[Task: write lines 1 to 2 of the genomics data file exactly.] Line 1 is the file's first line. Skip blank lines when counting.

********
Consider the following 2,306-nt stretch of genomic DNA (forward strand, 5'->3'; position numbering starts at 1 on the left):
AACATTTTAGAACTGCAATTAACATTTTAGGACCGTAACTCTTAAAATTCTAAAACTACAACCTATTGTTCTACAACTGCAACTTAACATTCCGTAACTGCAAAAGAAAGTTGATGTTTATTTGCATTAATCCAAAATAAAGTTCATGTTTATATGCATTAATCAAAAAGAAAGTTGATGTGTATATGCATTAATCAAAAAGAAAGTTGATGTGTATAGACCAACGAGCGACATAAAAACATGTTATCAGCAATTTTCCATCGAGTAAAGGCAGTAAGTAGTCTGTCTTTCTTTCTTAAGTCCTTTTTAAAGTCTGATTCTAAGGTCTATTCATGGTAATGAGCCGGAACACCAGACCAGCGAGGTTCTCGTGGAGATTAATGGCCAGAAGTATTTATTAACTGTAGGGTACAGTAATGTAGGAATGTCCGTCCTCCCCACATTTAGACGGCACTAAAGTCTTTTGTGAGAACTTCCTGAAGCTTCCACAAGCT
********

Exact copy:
Consider the following 2,306-nt stretch of genomic DNA (forward strand, 5'->3'; position numbering starts at 1 on the left):
AACATTTTAGAACTGCAATTAACATTTTAGGACCGTAACTCTTAAAATTCTAAAACTACAACCTATTGTTCTACAACTGCAACTTAACATTCCGTAACTGCAAAAGAAAGTTGATGTTTATTTGCATTAATCCAAAATAAAGTTCATGTTTATATGCATTAATCAAAAAGAAAGTTGATGTGTATATGCATTAATCAAAAAGAAAGTTGATGTGTATAGACCAACGAGCGACATAAAAACATGTTATCAGCAATTTTCCATCGAGTAAAGGCAGTAAGTAGTCTGTCTTTCTTTCTTAAGTCCTTTTTAAAGTCTGATTCTAAGGTCTATTCATGGTAATGAGCCGGAACACCAGACCAGCGAGGTTCTCGTGGAGATTAATGGCCAGAAGTATTTATTAACTGTAGGGTACAGTAATGTAGGAATGTCCGTCCTCCCCACATTTAGACGGCACTAAAGTCTTTTGTGAGAACTTCCTGAAGCTTCCACAAGCT